Sunday, January 24, 2016

REVIEW: 'The X-Files' - A New Conspiracy Forces Mulder and Scully to Reopen the X-Files in 'My Struggle'

FOX's The X-Files - Episode 1.01 "My Struggle"

Mulder and Scully are approached by Tad O'Malley, a popular conspiracy theorist web show host, who believes he has uncovered a significant government conspiracy. The former X-Files agents are introduced to Sveta, a possible alien abductee who shares shocking information with them that will challenge everything that Mulder has ever believed about the existence of aliens and the government's role in covering them up.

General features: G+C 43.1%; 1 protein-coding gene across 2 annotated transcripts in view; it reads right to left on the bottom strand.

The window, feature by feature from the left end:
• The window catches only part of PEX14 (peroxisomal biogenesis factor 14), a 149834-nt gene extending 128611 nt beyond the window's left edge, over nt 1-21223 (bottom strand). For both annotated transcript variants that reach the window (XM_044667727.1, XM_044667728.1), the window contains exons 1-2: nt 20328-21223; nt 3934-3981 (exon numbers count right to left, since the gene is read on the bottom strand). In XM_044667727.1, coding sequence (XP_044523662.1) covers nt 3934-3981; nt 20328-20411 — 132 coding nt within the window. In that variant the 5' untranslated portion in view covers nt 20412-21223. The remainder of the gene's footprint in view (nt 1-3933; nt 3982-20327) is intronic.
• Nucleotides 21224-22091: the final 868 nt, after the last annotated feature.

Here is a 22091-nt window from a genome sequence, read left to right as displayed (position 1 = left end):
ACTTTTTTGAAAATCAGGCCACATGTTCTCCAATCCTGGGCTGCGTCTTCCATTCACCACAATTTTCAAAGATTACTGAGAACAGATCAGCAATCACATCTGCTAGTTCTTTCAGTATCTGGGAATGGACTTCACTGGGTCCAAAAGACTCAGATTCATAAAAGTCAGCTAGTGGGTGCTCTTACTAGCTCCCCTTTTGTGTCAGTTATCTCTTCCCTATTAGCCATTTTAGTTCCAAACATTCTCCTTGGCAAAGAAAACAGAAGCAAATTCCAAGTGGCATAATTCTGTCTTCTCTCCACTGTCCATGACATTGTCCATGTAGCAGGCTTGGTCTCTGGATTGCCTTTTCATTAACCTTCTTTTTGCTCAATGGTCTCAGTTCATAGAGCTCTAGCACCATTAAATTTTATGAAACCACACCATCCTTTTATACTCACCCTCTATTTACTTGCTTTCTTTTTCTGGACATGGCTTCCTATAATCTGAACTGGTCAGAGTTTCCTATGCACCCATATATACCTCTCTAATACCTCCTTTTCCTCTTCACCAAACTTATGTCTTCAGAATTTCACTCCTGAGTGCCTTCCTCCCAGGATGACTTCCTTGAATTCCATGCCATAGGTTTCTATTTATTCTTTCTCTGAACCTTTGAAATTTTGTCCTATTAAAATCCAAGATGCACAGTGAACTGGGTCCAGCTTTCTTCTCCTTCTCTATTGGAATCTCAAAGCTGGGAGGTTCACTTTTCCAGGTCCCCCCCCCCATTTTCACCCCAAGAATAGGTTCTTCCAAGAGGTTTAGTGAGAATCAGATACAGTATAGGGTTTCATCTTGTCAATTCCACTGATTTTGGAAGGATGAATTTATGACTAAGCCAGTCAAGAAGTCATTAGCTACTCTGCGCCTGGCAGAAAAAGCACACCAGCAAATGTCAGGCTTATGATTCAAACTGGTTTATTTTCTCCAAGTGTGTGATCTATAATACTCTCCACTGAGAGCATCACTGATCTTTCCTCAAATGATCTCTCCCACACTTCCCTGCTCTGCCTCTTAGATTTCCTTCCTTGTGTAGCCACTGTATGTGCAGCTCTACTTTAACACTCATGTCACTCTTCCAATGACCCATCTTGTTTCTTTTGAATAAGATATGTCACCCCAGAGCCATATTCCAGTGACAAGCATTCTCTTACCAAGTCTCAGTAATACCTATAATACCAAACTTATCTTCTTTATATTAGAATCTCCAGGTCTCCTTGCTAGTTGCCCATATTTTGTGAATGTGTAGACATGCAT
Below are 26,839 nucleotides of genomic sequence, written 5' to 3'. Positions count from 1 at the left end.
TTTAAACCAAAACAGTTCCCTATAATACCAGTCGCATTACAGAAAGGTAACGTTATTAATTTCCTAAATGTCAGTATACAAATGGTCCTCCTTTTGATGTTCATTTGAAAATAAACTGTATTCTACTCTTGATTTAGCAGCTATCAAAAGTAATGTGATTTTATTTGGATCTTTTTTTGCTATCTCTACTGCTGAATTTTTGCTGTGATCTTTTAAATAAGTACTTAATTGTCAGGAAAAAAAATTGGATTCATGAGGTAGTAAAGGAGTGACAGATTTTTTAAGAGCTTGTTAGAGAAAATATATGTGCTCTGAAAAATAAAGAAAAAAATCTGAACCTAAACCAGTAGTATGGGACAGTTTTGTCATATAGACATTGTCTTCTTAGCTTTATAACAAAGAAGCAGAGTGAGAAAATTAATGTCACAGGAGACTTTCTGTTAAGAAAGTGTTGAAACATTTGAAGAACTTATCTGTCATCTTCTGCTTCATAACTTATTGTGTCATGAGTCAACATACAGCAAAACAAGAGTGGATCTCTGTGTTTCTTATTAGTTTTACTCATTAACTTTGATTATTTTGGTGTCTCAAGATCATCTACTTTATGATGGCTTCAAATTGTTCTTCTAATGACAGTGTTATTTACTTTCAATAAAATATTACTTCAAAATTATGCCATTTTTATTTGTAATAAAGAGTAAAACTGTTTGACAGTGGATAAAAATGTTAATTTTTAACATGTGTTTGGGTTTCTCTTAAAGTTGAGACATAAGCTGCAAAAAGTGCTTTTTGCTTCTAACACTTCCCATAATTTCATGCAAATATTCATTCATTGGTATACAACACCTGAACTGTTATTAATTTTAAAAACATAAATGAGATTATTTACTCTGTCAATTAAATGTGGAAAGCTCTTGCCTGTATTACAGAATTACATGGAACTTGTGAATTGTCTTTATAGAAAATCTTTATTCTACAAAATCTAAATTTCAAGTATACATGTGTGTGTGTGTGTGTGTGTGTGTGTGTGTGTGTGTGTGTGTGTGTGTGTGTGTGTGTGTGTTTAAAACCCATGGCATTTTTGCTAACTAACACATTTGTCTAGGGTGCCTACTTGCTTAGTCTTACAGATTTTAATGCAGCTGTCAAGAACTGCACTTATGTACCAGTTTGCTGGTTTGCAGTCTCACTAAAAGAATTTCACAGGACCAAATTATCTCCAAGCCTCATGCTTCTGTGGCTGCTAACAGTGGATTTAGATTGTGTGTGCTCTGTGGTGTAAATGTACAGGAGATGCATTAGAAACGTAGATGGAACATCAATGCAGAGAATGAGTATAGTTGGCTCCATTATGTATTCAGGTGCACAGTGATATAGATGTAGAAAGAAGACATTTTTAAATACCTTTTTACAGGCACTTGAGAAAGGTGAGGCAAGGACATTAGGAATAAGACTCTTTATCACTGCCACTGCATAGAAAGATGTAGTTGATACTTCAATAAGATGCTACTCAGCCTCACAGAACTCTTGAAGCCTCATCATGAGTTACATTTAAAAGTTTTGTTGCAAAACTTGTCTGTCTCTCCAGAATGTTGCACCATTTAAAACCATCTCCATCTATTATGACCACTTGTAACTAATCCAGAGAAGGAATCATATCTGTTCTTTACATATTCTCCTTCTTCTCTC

The entertainment industry has gotten so fragmented and expansive over the past few years that both TV and film are looking at iconic and well-beloved former titles in order to get audiences to sample their products again. This is an era where new movies debut every single week and 412 scripted shows air within one calendar year. It takes a lot to stand out and be successful right now. That's why the nostalgia trend is so popular. The familiarity with the project fuels interest and makes it easier to promote. On the TV side, The X-Files is just one of the beloved shows making a big return. Other projects include 24, Heroes, Prison Break, Full House, Gilmore Girls and Twin Peaks. Some of these are better than others. 24: Live Another Day was a solid season of that show while Heroes Reborn embraced all the horrible tendencies the former show experienced. But it's still understandable why network executives have turned to these brand names to prop up their schedules. And yet, it's equally important that these shows return with purpose. The new episodes have to be just as captivating and meaningful to watch as they used to be all those years ago - against even fiercer competition.